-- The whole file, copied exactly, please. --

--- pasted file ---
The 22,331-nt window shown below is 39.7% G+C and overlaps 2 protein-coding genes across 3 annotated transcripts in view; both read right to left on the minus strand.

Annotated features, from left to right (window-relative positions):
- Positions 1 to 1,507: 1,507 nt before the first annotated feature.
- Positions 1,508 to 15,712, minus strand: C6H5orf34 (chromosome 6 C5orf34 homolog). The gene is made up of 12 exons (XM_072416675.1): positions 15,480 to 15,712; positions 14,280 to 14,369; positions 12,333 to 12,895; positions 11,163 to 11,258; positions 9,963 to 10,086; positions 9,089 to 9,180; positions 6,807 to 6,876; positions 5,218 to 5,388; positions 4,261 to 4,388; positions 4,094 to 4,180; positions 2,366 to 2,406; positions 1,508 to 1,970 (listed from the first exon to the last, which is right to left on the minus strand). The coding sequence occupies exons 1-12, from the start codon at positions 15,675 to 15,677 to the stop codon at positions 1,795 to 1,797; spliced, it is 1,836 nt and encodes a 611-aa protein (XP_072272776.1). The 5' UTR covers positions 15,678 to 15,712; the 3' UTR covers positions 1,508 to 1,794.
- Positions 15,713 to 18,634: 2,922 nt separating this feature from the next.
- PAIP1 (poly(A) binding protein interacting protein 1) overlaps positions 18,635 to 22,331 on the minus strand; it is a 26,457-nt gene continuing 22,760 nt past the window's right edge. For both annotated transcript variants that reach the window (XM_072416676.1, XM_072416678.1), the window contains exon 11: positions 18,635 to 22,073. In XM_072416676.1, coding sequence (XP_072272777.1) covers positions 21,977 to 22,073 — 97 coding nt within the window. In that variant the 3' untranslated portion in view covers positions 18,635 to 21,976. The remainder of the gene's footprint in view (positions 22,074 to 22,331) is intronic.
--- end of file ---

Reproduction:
The 22,331-nt window shown below is 39.7% G+C and overlaps 2 protein-coding genes across 3 annotated transcripts in view; both read right to left on the minus strand.

Annotated features, from left to right (window-relative positions):
- Positions 1 to 1,507: 1,507 nt before the first annotated feature.
- Positions 1,508 to 15,712, minus strand: C6H5orf34 (chromosome 6 C5orf34 homolog). The gene is made up of 12 exons (XM_072416675.1): positions 15,480 to 15,712; positions 14,280 to 14,369; positions 12,333 to 12,895; positions 11,163 to 11,258; positions 9,963 to 10,086; positions 9,089 to 9,180; positions 6,807 to 6,876; positions 5,218 to 5,388; positions 4,261 to 4,388; positions 4,094 to 4,180; positions 2,366 to 2,406; positions 1,508 to 1,970 (listed from the first exon to the last, which is right to left on the minus strand). The coding sequence occupies exons 1-12, from the start codon at positions 15,675 to 15,677 to the stop codon at positions 1,795 to 1,797; spliced, it is 1,836 nt and encodes a 611-aa protein (XP_072272776.1). The 5' UTR covers positions 15,678 to 15,712; the 3' UTR covers positions 1,508 to 1,794.
- Positions 15,713 to 18,634: 2,922 nt separating this feature from the next.
- PAIP1 (poly(A) binding protein interacting protein 1) overlaps positions 18,635 to 22,331 on the minus strand; it is a 26,457-nt gene continuing 22,760 nt past the window's right edge. For both annotated transcript variants that reach the window (XM_072416676.1, XM_072416678.1), the window contains exon 11: positions 18,635 to 22,073. In XM_072416676.1, coding sequence (XP_072272777.1) covers positions 21,977 to 22,073 — 97 coding nt within the window. In that variant the 3' untranslated portion in view covers positions 18,635 to 21,976. The remainder of the gene's footprint in view (positions 22,074 to 22,331) is intronic.